Automated platforms define autonomy and manage labor in startling new ways that may soon crossover and impact how we all lead and work
For many senior human resources executives I know, Uber’s arrival into the labor ecosystem is a remarkable crystal ball in which they see future working models evolving before their eyes. Uber and its fellow platform companies are developing labor models in which the traditional middle-management command and control layer is replaced by algorithms that closely monitor and control what workers can and can’t do. With AI-based systems more and more common across large corporate workforces, researchers are eager to understand the models and techniques platform companies are developing today, since their migration into “mainstream” work settings may only be a matter of time.
If the preceding claim seems exaggerated, keep in mind that algorithm-driven platforms already manage the schedule of most large-scale factory production, most large-scale warehousing activities, most retail worker shifts, airline crew assignments, cargo ship navigation, and port operations, and endless other work settings. Algorithms are also involved in an increasing number of recruiting, hiring and performance evaluation processes, their gateway into the “white-collar” working world. Since the dawn of the industrial age, there have always been control systems in corporations; however, these new AI-based systems have raised new alarms for many reasons, from their mechanistic nature to the opaqueness of their coding and decision-making logic.
The concerns about algorithm managers are spurring a lot of research into the subject, and a new paper from Wharton’s Lindsey Cameron is representative of this line of inquiry. She conducted a four-year study of workers in the largest sector of the platform economy, ride-hailing services. During this time, she observed and interviewed drivers and worked as a driver herself. Her specific focus is what she calls “consent,” which refers to workers’ continuing acceptance of the way in which the platforms define, manage, censure, and compensate their work. Her paper, she notes, “goes beyond the ‘carrots and sticks’ metaphors used to describe how consent is generated in traditional workplace and, instead, considers how platforms, through algorithmic management, have renewed and repurposed notions of workplace consent to create this impression of freedom within a presumably even tighter iron cage.”
As expected, she focused her research on platform companies “where algorithms manage the entire work process by selecting applicants, creating schedules, assigning tasks, and evaluating performance.” How, she wondered, do platforms convince people to work in their hyper-monitored environment? To find out, she spent three years doing field research on platform drivers, which included driver observations, interviews as well as her own participation as both driver and passenger. Her work covered 23 North American cities and multiple driver platforms.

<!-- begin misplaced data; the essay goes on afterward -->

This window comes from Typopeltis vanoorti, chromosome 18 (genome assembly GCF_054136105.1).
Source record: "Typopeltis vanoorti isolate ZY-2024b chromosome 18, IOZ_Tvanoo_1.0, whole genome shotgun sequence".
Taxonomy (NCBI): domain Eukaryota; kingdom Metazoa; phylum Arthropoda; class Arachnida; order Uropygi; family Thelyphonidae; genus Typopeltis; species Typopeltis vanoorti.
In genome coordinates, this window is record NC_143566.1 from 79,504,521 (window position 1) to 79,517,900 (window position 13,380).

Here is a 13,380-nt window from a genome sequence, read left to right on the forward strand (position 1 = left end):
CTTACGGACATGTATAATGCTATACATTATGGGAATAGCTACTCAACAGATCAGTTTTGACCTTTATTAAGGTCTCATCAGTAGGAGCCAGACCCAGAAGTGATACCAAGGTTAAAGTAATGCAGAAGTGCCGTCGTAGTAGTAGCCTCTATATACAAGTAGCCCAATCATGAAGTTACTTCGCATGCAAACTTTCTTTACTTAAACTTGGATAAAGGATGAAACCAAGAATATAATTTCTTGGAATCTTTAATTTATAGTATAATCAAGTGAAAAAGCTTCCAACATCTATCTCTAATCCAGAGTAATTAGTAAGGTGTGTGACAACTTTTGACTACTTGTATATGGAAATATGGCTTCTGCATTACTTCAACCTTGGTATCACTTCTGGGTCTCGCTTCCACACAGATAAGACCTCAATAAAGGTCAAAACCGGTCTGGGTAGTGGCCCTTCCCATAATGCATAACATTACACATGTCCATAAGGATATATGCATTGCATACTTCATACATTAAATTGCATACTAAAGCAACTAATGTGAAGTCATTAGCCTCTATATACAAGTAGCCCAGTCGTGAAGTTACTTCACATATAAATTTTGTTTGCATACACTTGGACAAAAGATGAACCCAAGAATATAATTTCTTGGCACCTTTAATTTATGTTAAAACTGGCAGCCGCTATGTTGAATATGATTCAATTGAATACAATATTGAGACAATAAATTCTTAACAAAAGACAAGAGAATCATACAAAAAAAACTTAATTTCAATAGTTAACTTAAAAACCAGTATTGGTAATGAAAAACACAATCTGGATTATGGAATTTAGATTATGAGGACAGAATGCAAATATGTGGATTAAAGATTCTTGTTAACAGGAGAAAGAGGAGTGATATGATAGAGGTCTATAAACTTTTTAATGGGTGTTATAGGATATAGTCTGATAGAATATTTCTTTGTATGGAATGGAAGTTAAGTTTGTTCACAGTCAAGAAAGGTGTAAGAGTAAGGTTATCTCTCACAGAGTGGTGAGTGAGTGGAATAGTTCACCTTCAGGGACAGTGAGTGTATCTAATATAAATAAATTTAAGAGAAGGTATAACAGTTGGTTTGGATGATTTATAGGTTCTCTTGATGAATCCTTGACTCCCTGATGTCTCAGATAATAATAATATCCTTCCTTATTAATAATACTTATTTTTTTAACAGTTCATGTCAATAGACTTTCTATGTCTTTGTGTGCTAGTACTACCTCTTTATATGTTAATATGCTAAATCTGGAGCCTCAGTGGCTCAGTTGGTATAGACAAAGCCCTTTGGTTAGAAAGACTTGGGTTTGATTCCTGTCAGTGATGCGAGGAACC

Across all her studies, she considered a seeming contradiction of these new platform jobs. On the one hand, they claim to offer autonomy and freedom to drivers. On the other hand, they micro-manage and micro-monitor work in a way that was unimaginable even a decade ago. Indeed, it’s this tension that animates a lot of the research in this topic.
From her study, the author defines several dimensions through which platform algorithms and mechanics generate consent and manage workers. I add my own management take-away to each dimension below.
Technique 1: Scaffold work
The author’s first major conclusion is that algorithms “scaffold the ride-hailing system by coordinating drivers’ work cycle: 1) matching them to riders; 2) instructing them how to work (e.g., giving directions); 3) adjusting ride prices dynamically during busy times (surge pricing); 4) offering bonuses (e.g., “Do 50 rides in the next 5 days for an extra $50.”); and 5) evaluating performance via customer ratings.” Algorithms also scaffold the system by using various types of rewards, targeted penalties, and internal/cycle timing to control drivers. “Scaffolding,” by the way, is a term from education theory, and it refers to a model in which an instructor (or peers) provides steps that a learner completes in order to master a complex task. In this case, the platform divides the income-generating activities into these five “scaffolds” that the system and driver must complete in order to work in the system. “These control and coordination mechanisms,” notes Cameron, “create a workplace where the algorithms are the focal feature. For example, in a typical shift a driver may only complete a dozen rides but will have more than a hundred unique interactions with the algorithm.”